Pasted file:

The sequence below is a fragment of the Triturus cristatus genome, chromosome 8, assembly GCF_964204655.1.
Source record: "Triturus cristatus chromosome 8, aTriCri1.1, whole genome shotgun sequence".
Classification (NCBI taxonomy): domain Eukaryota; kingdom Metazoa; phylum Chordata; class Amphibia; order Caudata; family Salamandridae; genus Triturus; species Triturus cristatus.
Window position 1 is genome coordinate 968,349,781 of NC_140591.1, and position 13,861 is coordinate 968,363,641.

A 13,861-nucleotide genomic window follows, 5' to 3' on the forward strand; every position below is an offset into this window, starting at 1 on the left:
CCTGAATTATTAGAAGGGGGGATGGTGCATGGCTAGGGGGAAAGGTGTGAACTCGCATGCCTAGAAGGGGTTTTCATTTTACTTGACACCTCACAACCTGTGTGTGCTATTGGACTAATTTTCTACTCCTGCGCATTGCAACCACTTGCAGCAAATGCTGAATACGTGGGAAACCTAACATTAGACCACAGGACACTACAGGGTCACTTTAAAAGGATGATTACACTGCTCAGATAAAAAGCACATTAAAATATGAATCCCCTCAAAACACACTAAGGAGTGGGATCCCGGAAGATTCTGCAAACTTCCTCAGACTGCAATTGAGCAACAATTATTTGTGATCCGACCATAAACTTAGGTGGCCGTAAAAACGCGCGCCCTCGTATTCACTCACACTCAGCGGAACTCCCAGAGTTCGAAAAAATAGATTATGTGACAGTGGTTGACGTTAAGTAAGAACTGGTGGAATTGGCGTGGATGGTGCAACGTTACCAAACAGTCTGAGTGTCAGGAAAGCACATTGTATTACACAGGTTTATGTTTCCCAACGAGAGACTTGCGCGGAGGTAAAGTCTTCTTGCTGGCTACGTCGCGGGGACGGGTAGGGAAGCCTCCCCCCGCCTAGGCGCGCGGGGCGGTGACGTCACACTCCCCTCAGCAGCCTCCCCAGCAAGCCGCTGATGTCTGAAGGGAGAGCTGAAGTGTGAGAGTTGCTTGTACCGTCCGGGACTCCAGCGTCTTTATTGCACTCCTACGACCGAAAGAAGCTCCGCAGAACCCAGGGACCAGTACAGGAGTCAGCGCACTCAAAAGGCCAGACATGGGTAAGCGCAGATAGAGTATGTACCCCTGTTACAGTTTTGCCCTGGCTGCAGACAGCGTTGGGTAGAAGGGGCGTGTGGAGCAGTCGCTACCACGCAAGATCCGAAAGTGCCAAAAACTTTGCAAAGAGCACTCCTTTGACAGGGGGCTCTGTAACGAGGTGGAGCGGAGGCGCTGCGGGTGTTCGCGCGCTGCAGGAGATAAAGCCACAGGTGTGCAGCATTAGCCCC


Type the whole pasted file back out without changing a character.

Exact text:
The sequence below is a fragment of the Triturus cristatus genome, chromosome 8, assembly GCF_964204655.1.
Source record: "Triturus cristatus chromosome 8, aTriCri1.1, whole genome shotgun sequence".
Classification (NCBI taxonomy): domain Eukaryota; kingdom Metazoa; phylum Chordata; class Amphibia; order Caudata; family Salamandridae; genus Triturus; species Triturus cristatus.
Window position 1 is genome coordinate 968,349,781 of NC_140591.1, and position 13,861 is coordinate 968,363,641.

A 13,861-nucleotide genomic window follows, 5' to 3' on the forward strand; every position below is an offset into this window, starting at 1 on the left:
CCTGAATTATTAGAAGGGGGGATGGTGCATGGCTAGGGGGAAAGGTGTGAACTCGCATGCCTAGAAGGGGTTTTCATTTTACTTGACACCTCACAACCTGTGTGTGCTATTGGACTAATTTTCTACTCCTGCGCATTGCAACCACTTGCAGCAAATGCTGAATACGTGGGAAACCTAACATTAGACCACAGGACACTACAGGGTCACTTTAAAAGGATGATTACACTGCTCAGATAAAAAGCACATTAAAATATGAATCCCCTCAAAACACACTAAGGAGTGGGATCCCGGAAGATTCTGCAAACTTCCTCAGACTGCAATTGAGCAACAATTATTTGTGATCCGACCATAAACTTAGGTGGCCGTAAAAACGCGCGCCCTCGTATTCACTCACACTCAGCGGAACTCCCAGAGTTCGAAAAAATAGATTATGTGACAGTGGTTGACGTTAAGTAAGAACTGGTGGAATTGGCGTGGATGGTGCAACGTTACCAAACAGTCTGAGTGTCAGGAAAGCACATTGTATTACACAGGTTTATGTTTCCCAACGAGAGACTTGCGCGGAGGTAAAGTCTTCTTGCTGGCTACGTCGCGGGGACGGGTAGGGAAGCCTCCCCCCGCCTAGGCGCGCGGGGCGGTGACGTCACACTCCCCTCAGCAGCCTCCCCAGCAAGCCGCTGATGTCTGAAGGGAGAGCTGAAGTGTGAGAGTTGCTTGTACCGTCCGGGACTCCAGCGTCTTTATTGCACTCCTACGACCGAAAGAAGCTCCGCAGAACCCAGGGACCAGTACAGGAGTCAGCGCACTCAAAAGGCCAGACATGGGTAAGCGCAGATAGAGTATGTACCCCTGTTACAGTTTTGCCCTGGCTGCAGACAGCGTTGGGTAGAAGGGGCGTGTGGAGCAGTCGCTACCACGCAAGATCCGAAAGTGCCAAAAACTTTGCAAAGAGCACTCCTTTGACAGGGGGCTCTGTAACGAGGTGGAGCGGAGGCGCTGCGGGTGTTCGCGCGCTGCAGGAGATAAAGCCACAGGTGTGCAGCATTAGCCCC